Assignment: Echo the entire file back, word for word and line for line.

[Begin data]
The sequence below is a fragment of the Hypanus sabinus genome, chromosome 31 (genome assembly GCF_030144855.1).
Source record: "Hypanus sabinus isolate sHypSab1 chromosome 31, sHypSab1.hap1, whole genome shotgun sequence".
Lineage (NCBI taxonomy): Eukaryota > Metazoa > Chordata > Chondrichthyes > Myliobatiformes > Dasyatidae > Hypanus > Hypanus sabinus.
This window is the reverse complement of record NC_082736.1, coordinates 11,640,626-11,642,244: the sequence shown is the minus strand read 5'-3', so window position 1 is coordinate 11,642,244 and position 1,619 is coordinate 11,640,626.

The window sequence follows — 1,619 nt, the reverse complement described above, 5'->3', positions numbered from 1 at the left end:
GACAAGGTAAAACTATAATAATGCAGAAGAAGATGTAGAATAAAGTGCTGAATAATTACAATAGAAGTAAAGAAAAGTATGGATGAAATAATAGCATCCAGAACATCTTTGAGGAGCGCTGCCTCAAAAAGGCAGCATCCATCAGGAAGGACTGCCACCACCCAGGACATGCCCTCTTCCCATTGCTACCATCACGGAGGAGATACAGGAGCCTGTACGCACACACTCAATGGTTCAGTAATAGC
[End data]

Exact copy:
The sequence below is a fragment of the Hypanus sabinus genome, chromosome 31 (genome assembly GCF_030144855.1).
Source record: "Hypanus sabinus isolate sHypSab1 chromosome 31, sHypSab1.hap1, whole genome shotgun sequence".
Lineage (NCBI taxonomy): Eukaryota > Metazoa > Chordata > Chondrichthyes > Myliobatiformes > Dasyatidae > Hypanus > Hypanus sabinus.
This window is the reverse complement of record NC_082736.1, coordinates 11,640,626-11,642,244: the sequence shown is the minus strand read 5'-3', so window position 1 is coordinate 11,642,244 and position 1,619 is coordinate 11,640,626.

The window sequence follows — 1,619 nt, the reverse complement described above, 5'->3', positions numbered from 1 at the left end:
GACAAGGTAAAACTATAATAATGCAGAAGAAGATGTAGAATAAAGTGCTGAATAATTACAATAGAAGTAAAGAAAAGTATGGATGAAATAATAGCATCCAGAACATCTTTGAGGAGCGCTGCCTCAAAAAGGCAGCATCCATCAGGAAGGACTGCCACCACCCAGGACATGCCCTCTTCCCATTGCTACCATCACGGAGGAGATACAGGAGCCTGTACGCACACACTCAATGGTTCAGTAATAGC